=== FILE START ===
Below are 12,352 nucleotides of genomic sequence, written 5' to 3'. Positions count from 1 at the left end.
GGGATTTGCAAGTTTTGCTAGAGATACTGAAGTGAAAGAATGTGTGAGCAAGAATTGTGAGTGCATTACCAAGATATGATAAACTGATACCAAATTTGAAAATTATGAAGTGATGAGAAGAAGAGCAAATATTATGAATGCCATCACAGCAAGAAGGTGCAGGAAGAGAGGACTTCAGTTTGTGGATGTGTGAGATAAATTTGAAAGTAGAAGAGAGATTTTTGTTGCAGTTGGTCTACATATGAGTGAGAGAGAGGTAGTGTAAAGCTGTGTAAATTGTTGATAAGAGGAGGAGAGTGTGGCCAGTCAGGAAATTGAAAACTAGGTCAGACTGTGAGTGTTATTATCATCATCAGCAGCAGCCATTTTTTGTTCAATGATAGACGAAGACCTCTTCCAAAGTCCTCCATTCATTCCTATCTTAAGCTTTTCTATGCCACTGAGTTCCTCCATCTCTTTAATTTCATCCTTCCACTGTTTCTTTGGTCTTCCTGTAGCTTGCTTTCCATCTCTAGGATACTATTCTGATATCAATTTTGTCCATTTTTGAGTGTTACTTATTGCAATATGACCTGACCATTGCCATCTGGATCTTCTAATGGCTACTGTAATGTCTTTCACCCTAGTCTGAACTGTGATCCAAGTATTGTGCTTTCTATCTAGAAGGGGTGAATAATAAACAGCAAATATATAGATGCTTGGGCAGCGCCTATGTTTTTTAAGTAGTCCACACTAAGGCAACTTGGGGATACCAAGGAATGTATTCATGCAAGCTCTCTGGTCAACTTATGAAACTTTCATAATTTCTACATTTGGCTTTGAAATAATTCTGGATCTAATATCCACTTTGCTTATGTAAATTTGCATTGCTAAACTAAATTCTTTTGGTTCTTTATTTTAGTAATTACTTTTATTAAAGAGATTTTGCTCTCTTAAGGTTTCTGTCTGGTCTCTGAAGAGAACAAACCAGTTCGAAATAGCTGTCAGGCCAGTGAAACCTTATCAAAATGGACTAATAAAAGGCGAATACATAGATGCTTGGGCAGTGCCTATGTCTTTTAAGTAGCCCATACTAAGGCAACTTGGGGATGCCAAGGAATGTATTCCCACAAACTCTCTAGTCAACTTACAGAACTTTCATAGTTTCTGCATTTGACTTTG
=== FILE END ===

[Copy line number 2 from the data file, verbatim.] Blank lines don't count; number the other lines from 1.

GGGATTTGCAAGTTTTGCTAGAGATACTGAAGTGAAAGAATGTGTGAGCAAGAATTGTGAGTGCATTACCAAGATATGATAAACTGATACCAAATTTGAAAATTATGAAGTGATGAGAAGAAGAGCAAATATTATGAATGCCATCACAGCAAGAAGGTGCAGGAAGAGAGGACTTCAGTTTGTGGATGTGTGAGATAAATTTGAAAGTAGAAGAGAGATTTTTGTTGCAGTTGGTCTACATATGAGTGAGAGAGAGGTAGTGTAAAGCTGTGTAAATTGTTGATAAGAGGAGGAGAGTGTGGCCAGTCAGGAAATTGAAAACTAGGTCAGACTGTGAGTGTTATTATCATCATCAGCAGCAGCCATTTTTTGTTCAATGATAGACGAAGACCTCTTCCAAAGTCCTCCATTCATTCCTATCTTAAGCTTTTCTATGCCACTGAGTTCCTCCATCTCTTTAATTTCATCCTTCCACTGTTTCTTTGGTCTTCCTGTAGCTTGCTTTCCATCTCTAGGATACTATTCTGATATCAATTTTGTCCATTTTTGAGTGTTACTTATTGCAATATGACCTGACCATTGCCATCTGGATCTTCTAATGGCTACTGTAATGTCTTTCACCCTAGTCTGAACTGTGATCCAAGTATTGTGCTTTCTATCTAGAAGGGGTGAATAATAAACAGCAAATATATAGATGCTTGGGCAGCGCCTATGTTTTTTAAGTAGTCCACACTAAGGCAACTTGGGGATACCAAGGAATGTATTCATGCAAGCTCTCTGGTCAACTTATGAAACTTTCATAATTTCTACATTTGGCTTTGAAATAATTCTGGATCTAATATCCACTTTGCTTATGTAAATTTGCATTGCTAAACTAAATTCTTTTGGTTCTTTATTTTAGTAATTACTTTTATTAAAGAGATTTTGCTCTCTTAAGGTTTCTGTCTGGTCTCTGAAGAGAACAAACCAGTTCGAAATAGCTGTCAGGCCAGTGAAACCTTATCAAAATGGACTAATAAAAGGCGAATACATAGATGCTTGGGCAGTGCCTATGTCTTTTAAGTAGCCCATACTAAGGCAACTTGGGGATGCCAAGGAATGTATTCCCACAAACTCTCTAGTCAACTTACAGAACTTTCATAGTTTCTGCATTTGACTTTG